During his four-year term, Betancur's highest domestic priority was to pacify Colombia's four main guerrilla groups. His approach to dealing with the escalating political violence differed profoundly from that pursued by his hard-line predecessor. After his inauguration in August 1982, Betancur called for a democratic opening (abertura democrática), an end to Turbay's repressive policies, a truce with the guerrilla groups, and an unconditional general amnesty for the guerrillas. By August 1984, the Betancur government's peace commission had reached short-term accords with most of the major guerrilla groups, with the main exception of the pro-Cuban National Liberation Army (Ejército de Liberación Nacional--ELN). In June 1985, however, the peace process began to unravel when the 19th of April Movement (Movimiento 19 de Abril--M-19) resumed fighting, followed by other groups. Only the FARC agreed to renew its truce, although not all of its guerrilla fronts complied.

Despite his more open, informal, and honest leadership style--a sharp contrast with that of the more pompous and tradition-bound Turbay--Betancur's popularity declined markedly because of persistent problems with inflation and deficits. This made it difficult to finance the ambitious social, political, and electoral reforms that he had promised. In the 1984 mid-term elections, the Conservatives received only 42 percent of the vote, which was about their usual proportion, and the Liberals received 58 percent. Betancur's policy toward the guerrillas was a principal factor in undermining confidence in him among many military, economic, and political leaders, including Conservative congressmen. The M-19 dealt Betancur's prestige and his strategy of national pacification a severe blow by seizing the Palace of Justice, which housed the Supreme Court and Council of State, in early November 1985. The M- 19's action reinforced a widely held view among Colombians that Betancur had ceded too much to the guerrillas in his quest for peace. Betancur's handling of the courthouse takeover polarized public opinion within all sectors (see Interest Groups). It also generated Colombian criticism of Betancur's role within the Contadora group of Latin American countries seeking to negotiate a peace settlement in Central America, particularly after the M-19 arms used in the takeover were traced to Nicaragua.

The decisive campaign issue leading up to the congressional and local government elections in March 1986 and the presidential elections in May 1986 was the candidates' positions regarding public order. Even with half of Colombia's 14 million voters abstaining, the congressional elections held on March 9, 1986, produced a record voter turnout. The poll amounted to a vote of no- confidence for the lame-duck Betancur administration, which received only 37.4 percent of the vote. The opposition PL swept 48.7 percent of the vote, including Bogotá, thereby giving the party a majority in both houses.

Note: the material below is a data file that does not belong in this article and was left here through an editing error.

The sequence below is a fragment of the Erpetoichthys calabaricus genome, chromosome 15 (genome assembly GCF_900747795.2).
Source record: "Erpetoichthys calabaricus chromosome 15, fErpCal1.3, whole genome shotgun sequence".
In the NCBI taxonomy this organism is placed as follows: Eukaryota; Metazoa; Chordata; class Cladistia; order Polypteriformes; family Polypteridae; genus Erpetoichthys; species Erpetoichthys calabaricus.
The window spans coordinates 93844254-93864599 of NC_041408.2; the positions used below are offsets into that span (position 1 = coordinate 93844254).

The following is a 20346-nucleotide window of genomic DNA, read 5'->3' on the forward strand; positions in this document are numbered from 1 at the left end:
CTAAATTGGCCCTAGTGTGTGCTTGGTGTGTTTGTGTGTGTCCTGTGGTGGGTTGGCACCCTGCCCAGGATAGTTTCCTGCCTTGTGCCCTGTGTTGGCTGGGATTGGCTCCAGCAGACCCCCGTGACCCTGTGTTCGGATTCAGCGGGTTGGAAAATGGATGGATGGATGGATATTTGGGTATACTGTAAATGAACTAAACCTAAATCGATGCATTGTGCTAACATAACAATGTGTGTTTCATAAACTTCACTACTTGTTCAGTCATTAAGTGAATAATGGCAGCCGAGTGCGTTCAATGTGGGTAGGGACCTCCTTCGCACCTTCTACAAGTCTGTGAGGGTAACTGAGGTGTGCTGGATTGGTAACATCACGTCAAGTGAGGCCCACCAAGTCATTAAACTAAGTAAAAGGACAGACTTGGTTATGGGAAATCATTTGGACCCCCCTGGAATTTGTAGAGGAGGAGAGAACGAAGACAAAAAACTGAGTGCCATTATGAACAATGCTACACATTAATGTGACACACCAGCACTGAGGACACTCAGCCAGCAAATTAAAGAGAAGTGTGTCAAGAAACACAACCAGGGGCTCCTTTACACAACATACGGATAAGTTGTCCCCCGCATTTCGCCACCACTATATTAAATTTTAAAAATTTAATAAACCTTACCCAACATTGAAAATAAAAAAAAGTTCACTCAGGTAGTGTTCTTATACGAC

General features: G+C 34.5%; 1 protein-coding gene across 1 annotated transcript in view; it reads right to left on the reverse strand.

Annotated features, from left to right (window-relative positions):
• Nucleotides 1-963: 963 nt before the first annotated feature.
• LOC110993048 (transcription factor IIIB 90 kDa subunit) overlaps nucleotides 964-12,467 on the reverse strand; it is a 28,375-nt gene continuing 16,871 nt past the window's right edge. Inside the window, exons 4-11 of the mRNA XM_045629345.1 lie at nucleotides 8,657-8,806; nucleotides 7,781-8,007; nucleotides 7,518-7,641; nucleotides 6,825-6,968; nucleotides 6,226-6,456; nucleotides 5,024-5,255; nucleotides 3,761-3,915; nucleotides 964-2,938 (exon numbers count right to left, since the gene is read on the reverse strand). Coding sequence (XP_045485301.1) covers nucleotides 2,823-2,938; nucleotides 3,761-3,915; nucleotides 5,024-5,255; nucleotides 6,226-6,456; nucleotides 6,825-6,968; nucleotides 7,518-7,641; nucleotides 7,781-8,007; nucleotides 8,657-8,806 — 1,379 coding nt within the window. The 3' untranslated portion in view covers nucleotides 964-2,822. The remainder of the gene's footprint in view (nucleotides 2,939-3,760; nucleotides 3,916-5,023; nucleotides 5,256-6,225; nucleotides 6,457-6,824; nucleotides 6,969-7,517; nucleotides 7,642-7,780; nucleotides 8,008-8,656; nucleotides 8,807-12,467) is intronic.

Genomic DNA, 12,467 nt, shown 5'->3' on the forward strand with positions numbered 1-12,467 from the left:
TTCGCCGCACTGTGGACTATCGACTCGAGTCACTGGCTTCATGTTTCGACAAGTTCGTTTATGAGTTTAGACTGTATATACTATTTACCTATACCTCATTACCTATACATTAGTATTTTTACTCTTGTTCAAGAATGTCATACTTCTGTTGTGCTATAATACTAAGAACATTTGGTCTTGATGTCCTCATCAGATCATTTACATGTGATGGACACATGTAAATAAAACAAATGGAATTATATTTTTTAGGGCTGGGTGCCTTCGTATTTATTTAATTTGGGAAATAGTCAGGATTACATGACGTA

In the May 1986 presidential election, PL candidate Virgilio Barco, a close associate of Turbay, won a landslide victory over Gómez Hurtado, the Conservative candidate. Barco received the largest mandate in Colombia's history, with 58 percent (4.1 million) of the vote, as compared with Gómez's 36 percent (2.5 million). Barco won in twenty-one of Colombia's twenty-three departments, even taking the Conservative stronghold of Antioquia Department. As a former minister of agriculture (1962-64) and mayor of Bogotá (1966-69), Barco had gained a reputation as a skillful public administrator. His election was helped not only by endorsements from four former Liberal presidents--Alberto Lleras Camargo (1945-46; 1958-62), Lleras Restrepo, López Michelsen, and Turbay--but also by fears of a spread in public violence following Betancur's failure to pacify the country's guerrilla movements and his liberal reforms of the penal system.

On assuming office on August 7, 1986, Barco confirmed his intention to end the thirty-year-old tradition of coalition governments by establishing a one-party government (gobierno de partido). He believed that the sharing of cabinet seats and other government posts under the old National Front arrangement stifled democracy by excluding other groups and making it difficult to distinguish the policies of the two main parties. Barco favored a more conventional system in which the winning party governed and the losing party served as a genuine opposition. Although Barco offered the Conservatives three cabinet positions in his administration in accordance with Article 120 of the Constitution, Conservative patriarch and former President Pastrana declined the token participation in order to "revitalize" the party's identity. The Conservatives declared themselves in "reflective opposition" to the Barco administration. Thus, Barco's Council of Ministers was the first one-party cabinet in almost three decades.